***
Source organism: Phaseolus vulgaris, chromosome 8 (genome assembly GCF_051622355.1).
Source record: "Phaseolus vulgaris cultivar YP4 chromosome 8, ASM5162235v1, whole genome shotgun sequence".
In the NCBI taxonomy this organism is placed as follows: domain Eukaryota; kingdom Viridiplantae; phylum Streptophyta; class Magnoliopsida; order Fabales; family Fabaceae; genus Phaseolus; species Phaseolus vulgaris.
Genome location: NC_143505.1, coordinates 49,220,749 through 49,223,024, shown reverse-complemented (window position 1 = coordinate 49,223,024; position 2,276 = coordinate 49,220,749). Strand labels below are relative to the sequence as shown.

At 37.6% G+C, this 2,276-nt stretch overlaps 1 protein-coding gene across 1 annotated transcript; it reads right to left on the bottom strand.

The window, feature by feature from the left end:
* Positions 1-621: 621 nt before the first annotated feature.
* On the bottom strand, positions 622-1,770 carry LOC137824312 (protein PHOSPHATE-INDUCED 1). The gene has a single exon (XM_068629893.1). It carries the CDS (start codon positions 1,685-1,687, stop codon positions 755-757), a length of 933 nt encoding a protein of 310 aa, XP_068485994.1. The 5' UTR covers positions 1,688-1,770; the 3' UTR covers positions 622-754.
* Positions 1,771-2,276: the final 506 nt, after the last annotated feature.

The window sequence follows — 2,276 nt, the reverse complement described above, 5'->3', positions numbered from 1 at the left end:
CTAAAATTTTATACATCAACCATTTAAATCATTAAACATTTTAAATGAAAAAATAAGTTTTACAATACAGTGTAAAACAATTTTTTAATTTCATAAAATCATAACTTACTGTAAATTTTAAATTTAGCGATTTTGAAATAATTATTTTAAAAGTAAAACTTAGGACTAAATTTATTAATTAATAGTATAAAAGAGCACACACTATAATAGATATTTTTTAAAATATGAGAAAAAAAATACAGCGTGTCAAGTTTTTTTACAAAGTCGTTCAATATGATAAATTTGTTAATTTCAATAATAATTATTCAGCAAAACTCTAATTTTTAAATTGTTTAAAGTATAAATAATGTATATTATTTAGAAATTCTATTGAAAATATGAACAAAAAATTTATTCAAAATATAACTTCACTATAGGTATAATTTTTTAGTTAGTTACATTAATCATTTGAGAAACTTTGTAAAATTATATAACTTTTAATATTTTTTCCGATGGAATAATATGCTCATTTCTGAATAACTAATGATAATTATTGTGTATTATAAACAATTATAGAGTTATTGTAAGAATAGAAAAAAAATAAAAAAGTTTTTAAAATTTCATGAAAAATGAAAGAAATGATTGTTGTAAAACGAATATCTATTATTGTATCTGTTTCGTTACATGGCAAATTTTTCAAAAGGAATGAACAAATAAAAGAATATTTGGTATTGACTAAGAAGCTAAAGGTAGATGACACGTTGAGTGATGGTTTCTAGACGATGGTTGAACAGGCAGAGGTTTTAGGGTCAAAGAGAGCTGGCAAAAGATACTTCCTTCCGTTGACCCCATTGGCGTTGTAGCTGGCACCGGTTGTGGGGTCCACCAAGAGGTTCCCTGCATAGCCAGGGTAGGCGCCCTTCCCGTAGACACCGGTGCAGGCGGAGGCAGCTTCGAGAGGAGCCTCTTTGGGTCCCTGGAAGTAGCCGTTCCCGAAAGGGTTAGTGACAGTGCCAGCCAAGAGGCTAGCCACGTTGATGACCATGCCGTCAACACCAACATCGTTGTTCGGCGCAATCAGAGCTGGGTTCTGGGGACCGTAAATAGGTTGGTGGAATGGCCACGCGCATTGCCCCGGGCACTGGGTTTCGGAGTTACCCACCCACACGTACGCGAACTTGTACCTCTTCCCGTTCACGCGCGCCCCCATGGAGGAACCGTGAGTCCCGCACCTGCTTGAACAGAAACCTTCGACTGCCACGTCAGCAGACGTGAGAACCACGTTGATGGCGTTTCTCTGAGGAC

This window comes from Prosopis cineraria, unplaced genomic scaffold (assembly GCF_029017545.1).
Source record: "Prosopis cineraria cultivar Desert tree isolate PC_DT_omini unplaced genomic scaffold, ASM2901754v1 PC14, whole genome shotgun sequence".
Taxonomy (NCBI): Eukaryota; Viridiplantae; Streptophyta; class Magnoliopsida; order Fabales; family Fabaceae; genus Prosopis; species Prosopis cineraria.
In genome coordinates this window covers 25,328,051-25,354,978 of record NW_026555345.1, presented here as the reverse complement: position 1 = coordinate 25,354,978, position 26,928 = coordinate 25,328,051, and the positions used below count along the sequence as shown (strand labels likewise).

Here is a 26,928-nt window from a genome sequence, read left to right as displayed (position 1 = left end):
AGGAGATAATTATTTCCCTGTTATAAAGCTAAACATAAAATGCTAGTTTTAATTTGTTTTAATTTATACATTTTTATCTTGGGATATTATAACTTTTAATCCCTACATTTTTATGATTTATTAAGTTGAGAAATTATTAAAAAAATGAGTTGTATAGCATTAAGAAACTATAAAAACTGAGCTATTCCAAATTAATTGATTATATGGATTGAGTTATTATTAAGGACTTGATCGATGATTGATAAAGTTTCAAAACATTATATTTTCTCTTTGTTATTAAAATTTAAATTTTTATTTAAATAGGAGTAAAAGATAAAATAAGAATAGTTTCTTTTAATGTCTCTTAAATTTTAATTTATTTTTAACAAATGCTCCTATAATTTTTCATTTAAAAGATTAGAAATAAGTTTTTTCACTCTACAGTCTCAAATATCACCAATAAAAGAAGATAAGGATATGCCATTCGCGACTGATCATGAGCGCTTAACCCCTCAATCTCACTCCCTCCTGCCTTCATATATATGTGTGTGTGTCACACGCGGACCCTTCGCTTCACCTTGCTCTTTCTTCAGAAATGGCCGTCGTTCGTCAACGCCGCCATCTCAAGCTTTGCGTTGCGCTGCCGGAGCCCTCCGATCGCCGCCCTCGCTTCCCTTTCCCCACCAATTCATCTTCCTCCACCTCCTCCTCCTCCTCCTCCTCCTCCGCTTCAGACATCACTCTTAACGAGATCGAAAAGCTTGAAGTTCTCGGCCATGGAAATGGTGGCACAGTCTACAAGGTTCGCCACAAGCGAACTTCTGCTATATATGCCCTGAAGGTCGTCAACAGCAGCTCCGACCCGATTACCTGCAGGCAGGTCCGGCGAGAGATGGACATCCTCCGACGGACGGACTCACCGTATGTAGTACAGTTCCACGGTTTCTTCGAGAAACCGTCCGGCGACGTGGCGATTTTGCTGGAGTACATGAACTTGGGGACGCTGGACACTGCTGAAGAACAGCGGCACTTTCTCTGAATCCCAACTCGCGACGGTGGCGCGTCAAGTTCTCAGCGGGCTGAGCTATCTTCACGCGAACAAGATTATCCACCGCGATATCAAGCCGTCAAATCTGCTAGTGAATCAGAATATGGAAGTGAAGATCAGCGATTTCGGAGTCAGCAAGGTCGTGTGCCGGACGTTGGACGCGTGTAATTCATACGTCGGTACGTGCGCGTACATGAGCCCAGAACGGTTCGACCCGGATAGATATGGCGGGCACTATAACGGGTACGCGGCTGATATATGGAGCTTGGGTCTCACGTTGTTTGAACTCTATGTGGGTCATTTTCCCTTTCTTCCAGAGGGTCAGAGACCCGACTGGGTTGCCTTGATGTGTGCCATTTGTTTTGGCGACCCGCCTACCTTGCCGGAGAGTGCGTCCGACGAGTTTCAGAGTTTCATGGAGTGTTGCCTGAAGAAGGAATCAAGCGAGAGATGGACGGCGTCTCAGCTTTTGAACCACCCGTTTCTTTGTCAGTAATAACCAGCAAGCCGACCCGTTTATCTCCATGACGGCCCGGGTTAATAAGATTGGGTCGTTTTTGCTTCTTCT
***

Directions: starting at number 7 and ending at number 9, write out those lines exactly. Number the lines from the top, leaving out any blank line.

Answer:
* Positions 1-621: 621 nt before the first annotated feature.
* On the bottom strand, positions 622-1,770 carry LOC137824312 (protein PHOSPHATE-INDUCED 1). The gene has a single exon (XM_068629893.1). It carries the CDS (start codon positions 1,685-1,687, stop codon positions 755-757), a length of 933 nt encoding a protein of 310 aa, XP_068485994.1. The 5' UTR covers positions 1,688-1,770; the 3' UTR covers positions 622-754.
* Positions 1,771-2,276: the final 506 nt, after the last annotated feature.